The former manager of a charity-run care home who was made to feel "inadequate, degraded and humiliated" has received almost £25,000 for unfair dismissal.
An employment tribunal ruled that the Anchor Trust placed Lorraine Hodges under relentless pressure that amounted to bullying.
At one point Hodges was reduced to tears when her district manager Nicola Ayliff described the home she was responsible for as "minging" and said she would not put her mother there, tribunal papers say.
In its remedy judgment this month, the tribunal in London ordered Anchor to pay Hodges a basic award of £6,601 plus compensation of £18,147.
The tribunal heard at the hearing last year that Hodges, who had worked for the trust since 2005, managed Devonshire House in Sudbury, Suffolk, which provides accommodation, including a dementia wing, for up to 65 older people.
In October 2016 the Care Quality Commission said the home required improvement.
Hodges was given an action plan after a subsequent internal inspection identified improvements.
In her evidence, Hodges said she was well aware work needed to be done but she required "help and support" rather than "someone to generate a report to state what I already knew".
The tribunal heard the home frequently operated with fewer than the necessary staff and hired agency staff.
This added to the pressure on Hodges, who worked long hours to bring the home up to CQC standards.
The judgment said: "The majority found that the claimant was a caring professional who wanted to do right by her elderly and frail residents, some of whom had dementia."
During one visit Ayliff produced a mouldy vinegar bottle in a kitchen cupboard, which along with other detrimental comments about the home's cleanliness led to her "minging" comment.
On another occasion Carolyn Baker, another district manager at the time, asked Hodges to redo certain documents using a different font, which the majority of the tribunal felt was "trivial in context of the overall and more urgent requirements of delivering safe and essential care".
At a meeting in October 2017, Hodges was told to report twice daily to Baker detailing what she had achieved, which the majority of the tribunal said "was significantly more than micro-management. It did amount to bullying. It was degrading and humiliating for the claimant."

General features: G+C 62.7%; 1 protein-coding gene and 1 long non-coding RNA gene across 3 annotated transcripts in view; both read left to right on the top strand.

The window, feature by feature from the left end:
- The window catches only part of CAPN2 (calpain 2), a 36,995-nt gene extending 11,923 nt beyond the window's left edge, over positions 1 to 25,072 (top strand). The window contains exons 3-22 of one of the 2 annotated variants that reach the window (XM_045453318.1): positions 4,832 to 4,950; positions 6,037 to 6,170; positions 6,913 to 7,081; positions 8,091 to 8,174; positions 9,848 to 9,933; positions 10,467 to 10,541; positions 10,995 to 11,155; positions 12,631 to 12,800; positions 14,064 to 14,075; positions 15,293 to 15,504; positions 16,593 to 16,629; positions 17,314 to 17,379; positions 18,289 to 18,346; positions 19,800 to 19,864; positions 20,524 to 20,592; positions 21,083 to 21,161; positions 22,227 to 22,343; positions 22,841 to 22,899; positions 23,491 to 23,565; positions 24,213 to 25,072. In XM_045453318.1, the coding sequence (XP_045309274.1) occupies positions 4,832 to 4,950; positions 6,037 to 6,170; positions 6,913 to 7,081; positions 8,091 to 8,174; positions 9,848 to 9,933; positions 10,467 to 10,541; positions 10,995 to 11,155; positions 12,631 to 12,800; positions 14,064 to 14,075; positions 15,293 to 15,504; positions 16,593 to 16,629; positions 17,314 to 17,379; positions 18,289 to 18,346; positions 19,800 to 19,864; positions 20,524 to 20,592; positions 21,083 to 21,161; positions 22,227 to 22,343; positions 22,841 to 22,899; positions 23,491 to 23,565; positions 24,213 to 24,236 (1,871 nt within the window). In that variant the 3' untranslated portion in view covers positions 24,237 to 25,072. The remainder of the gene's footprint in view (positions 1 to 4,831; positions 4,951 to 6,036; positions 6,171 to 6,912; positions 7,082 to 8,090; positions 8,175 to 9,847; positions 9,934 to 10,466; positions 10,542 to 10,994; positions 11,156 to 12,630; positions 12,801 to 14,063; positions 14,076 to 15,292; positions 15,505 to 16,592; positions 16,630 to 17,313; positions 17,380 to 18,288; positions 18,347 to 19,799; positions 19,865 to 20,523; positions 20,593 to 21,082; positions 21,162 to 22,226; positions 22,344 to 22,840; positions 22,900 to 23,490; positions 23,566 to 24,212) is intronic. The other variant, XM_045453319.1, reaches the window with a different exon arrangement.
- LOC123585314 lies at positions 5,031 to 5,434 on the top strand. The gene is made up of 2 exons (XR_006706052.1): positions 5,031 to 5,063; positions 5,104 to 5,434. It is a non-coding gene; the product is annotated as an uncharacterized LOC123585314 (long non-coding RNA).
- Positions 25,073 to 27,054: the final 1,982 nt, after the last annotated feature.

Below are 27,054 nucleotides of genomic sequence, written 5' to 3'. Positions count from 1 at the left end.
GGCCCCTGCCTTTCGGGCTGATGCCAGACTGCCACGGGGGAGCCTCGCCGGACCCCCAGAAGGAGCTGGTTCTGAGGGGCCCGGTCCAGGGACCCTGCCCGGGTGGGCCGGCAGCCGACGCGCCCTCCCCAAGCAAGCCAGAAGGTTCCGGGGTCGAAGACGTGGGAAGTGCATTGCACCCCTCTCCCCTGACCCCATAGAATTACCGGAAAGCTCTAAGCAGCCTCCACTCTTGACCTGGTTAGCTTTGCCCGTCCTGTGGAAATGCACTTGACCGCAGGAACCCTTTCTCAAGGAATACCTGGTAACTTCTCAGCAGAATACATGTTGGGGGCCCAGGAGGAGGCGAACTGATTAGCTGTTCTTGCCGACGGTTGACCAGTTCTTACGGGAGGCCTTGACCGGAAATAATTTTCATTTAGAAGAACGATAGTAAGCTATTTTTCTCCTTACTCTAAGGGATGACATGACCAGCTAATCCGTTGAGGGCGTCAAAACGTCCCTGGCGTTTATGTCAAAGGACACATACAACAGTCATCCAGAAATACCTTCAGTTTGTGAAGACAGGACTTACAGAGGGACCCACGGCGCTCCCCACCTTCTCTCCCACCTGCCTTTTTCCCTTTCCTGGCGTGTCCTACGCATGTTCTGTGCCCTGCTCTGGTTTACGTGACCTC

Shortly afterwards Hodges resigned, claiming she had been victimised and bullied.
The tribunal said Hodges was made to feel inadequate, degraded and humiliated, that it was impossible for her to work only her contracted hours and she was placed under relentless pressure that amounted to bullying.
Maria Bamford, director of care services for Devonshire House, said: "We’re disappointed in the tribunal’s judgment. We recognise our responsibilities to our colleagues.
"We were focused on addressing the issues we identified at Devonshire House. As part of our monthly audits of the home, we provided honest feedback, identifying issues there.
"We told her that senior management and support teams could help her make the necessary changes to the home so that it would no longer be rated as requiring improvement by the CQC.
"The judge recognised our need to secure compliance within this regulatory framework. He stated what we had done was a reasonable management instruction. However, the tribunal voted two to one in the claimant’s favour with the judge being the dissenting voice.
"The team at Devonshire House have worked to raise standards. The home is now rated good, with the residents receiving good quality care."
Anchor, which merged with Hanover Housing Association last year to become the community benefit society Anchor Hanover, is England's largest not-for-profit provider of care and housing for older people.
It provides 54,000 homes for people in later life across almost 1,700 sites.